A month has gone by since the last earnings report for HP (HPQ). Shares have lost about 2.1% in that time frame, outperforming the S&P 500.
Will the recent negative trend continue leading up to its next earnings release, or is HP due for a breakout? Before we dive into how investors and analysts have reacted as of late, let's take a quick look at the most recent earnings report in order to get a better handle on the important drivers.
HP reported better-than-expected third-quarter fiscal 2020 results on solid demand for PCs amid the COVID-19 pandemic-led remote working and online learning wave. However, weakness in commercial printer sales partially offset the benefits, resulting in year-over-year declines in top and bottom-line performances.
HP delivered fiscal third-quarter non-GAAP earnings from continuing operations of 49 cents per share, down from the year-ago quarter’s 58 cents. However, quarterly earnings surpassed the Zacks Consensus Estimate of 43 cents.
HP’s net revenues of $14.3 billion beat the Zacks Consensus Estimate of $13.97 billion but declined 2.1% year over year. In constant currency (cc), revenues were down 0.2%.
Quarter in Detail
Personal Systems revenues (72.5% of net revenues) were $10.3 billion, up 7% year over year (9% in CC). Further, consumer revenues grew 42%, while commercial sales declined 6%. HP’s total units sold climbed 11% from the year-ago quarter. Notebooks registered a 32% jump, while desktop units dropped 30%, year on year. While notebook revenues increased 30% year over year, desktop and workstation sales were down 29% and 30%, respectively.
Printing business revenues (28.5% of net revenues) were down 20% year over year (down 19% in CC) to $3.9 billion. HP’s total hardware units sold were down 2%. Commercial Hardware units and revenues plunged 32% and 37%, respectively, on a year-over-year basis. Further, revenues from Consumer Hardware units and revenues grew 3% and 7%, respectively. Supplies revenues decreased 19%.
Region wise, at cc, revenues from Americas (44% of net revenues) declined 5%. Revenues from Asia-Pacific (23%) increased 2%. Meanwhile, Europe, the Middle East and Africa (EMEA) revenues (33%) were flat year over year.
Segment wise, Personal Systems operating margin contracted 10 basis points (bps) to 5.5%. Moreover, printing operating margin shrunk 340 bps to 12.2% on lower revenues.
Meanwhile, the company’s overall non-GAAP operating margin from continuing operations of 7.2% contracted 160 bps, year over year.
Balance Sheet and Cash Flow
HP ended the fiscal third quarter with cash and cash equivalents of $4.68 billion compared with the $4.05 billion recorded in the prior quarter.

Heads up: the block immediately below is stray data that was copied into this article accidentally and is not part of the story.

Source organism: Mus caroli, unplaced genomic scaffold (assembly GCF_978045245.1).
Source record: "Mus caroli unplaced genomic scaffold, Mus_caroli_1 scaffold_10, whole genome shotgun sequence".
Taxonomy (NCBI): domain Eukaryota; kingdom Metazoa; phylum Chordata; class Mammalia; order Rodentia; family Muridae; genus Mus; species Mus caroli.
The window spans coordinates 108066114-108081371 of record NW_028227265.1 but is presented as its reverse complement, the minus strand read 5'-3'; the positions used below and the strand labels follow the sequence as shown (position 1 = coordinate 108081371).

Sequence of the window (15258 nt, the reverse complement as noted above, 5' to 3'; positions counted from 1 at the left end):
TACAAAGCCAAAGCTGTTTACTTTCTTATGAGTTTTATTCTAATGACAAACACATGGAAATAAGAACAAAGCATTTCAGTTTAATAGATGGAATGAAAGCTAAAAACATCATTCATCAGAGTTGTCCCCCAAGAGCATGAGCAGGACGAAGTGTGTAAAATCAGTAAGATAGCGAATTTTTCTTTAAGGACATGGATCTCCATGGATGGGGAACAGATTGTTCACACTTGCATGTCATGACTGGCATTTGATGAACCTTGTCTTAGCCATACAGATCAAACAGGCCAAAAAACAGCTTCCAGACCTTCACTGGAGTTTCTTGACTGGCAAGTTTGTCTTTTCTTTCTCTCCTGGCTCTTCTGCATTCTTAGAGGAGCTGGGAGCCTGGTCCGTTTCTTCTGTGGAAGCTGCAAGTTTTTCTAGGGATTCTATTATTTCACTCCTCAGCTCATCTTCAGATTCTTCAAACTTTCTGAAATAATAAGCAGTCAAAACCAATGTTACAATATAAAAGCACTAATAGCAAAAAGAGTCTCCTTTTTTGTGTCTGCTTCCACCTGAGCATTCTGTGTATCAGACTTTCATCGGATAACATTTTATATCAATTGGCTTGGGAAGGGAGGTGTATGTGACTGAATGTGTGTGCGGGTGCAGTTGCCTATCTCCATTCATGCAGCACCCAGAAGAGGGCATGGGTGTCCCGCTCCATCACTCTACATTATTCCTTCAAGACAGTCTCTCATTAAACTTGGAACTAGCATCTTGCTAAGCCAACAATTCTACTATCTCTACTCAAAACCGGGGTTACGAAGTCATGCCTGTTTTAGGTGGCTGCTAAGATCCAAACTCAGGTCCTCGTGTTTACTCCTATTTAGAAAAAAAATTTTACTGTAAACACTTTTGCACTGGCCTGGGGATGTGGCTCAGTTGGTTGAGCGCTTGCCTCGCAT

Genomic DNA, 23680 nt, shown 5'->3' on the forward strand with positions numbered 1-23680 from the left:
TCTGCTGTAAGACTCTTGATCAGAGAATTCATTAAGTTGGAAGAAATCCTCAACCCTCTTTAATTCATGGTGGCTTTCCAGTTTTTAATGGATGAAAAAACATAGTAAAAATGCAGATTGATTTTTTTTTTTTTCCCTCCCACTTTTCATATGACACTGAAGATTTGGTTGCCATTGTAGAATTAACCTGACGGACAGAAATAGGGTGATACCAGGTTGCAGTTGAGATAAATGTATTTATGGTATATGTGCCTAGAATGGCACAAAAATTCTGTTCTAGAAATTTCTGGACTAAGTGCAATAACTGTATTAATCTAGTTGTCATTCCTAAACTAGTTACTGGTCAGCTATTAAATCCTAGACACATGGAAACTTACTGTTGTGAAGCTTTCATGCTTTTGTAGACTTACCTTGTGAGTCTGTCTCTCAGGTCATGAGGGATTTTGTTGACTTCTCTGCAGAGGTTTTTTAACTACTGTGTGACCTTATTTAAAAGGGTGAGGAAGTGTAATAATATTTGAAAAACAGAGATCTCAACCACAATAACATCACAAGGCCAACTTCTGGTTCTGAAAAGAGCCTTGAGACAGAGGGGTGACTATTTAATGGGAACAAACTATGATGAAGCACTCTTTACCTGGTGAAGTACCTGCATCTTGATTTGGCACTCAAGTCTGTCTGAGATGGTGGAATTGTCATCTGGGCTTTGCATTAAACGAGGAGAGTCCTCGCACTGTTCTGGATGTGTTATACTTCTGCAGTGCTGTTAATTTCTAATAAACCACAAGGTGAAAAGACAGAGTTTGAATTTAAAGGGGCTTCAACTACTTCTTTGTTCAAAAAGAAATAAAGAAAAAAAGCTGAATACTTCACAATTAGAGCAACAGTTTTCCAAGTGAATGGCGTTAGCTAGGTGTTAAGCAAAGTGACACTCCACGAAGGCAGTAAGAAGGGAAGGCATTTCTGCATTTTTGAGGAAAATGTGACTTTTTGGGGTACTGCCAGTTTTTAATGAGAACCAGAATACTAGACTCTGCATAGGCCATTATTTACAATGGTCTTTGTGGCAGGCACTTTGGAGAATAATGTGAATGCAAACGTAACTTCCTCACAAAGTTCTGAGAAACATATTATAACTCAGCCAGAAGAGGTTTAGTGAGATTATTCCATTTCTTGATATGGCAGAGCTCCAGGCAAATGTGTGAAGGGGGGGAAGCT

During the reported quarter, the company generated operating cash flows of $1.67 billion and $1.6 billion in free cash flow. In the previous quarter, the firm had used operating cash flows of $510 million and approximately $600 million in free cash flow.
During the fiscal third quarter, the company raised $3 billion through issuing senior unsecured notes and redeemed $1.6 billion of old notes maturing in 2020 and 2021.
HP returned $1.2 billion to its shareholders in the form of stock repurchases ($953 million) and cash dividends ($251 million). In the first nine months of fiscal 2020, the company has returned $2.5 billion to its shareholders.
For the fiscal fourth quarter, HP estimates non-GAAP earnings between 50 cents and 54 cents.
HP anticipates solid demand for personal systems during the fiscal fourth quarter on the rising working-and-learning-from-home wave. Nevertheless, the company expects that the industry-wide CPU and panel supply constraints might impact its ability to meet demand.
For the printing segment, HP projects improvement from the fiscal third-quarter level across units, revenues, supplies revenues, profit dollars and margin rate. However, from demand perspective, the company anticipates commercial print to be depressed.
Furthermore, the company reinstated its earnings and free cash flow outlook for fiscal 2020. Notably, during its fiscal second-quarter earnings release, the company withdrew the fiscal 2020 earnings guidance, citing uncertainties related to the duration of the pandemic, and the timing and pace of economic recovery.
Nonetheless, the reinstated adjusted earnings guidance range of $2.16-$2.20 is lower than its previous forecast of $2.33-$2.43. The company anticipates to generate free cash flow between $2.5 billion and $3 billion during fiscal 2020.
During the fiscal third-quarter earnings conference call, HP said it expects to return approximately $1 billion per quarter at minimum to shareholders in the near term. During the fiscal second-quarter earnings conference call, HP had stated that it would return more than 100% of its fiscal 2020 free cash flow to shareholders in the form of share buybacks and dividend payments.
How Have Estimates Been Moving Since Then?
In the past month, investors have witnessed an upward trend in fresh estimates.
At this time, HP has a nice Growth Score of B, a grade with the same score on the momentum front. Charting a somewhat similar path, the stock was allocated a grade of A on the value side, putting it in the top 20% for this investment strategy.
Overall, the stock has an aggregate VGM Score of A. If you aren't focused on one strategy, this score is the one you should be interested in.
Estimates have been broadly trending upward for the stock, and the magnitude of these revisions has been net zero. Notably, HP has a Zacks Rank #3 (Hold). We expect an in-line return from the stock in the next few months.
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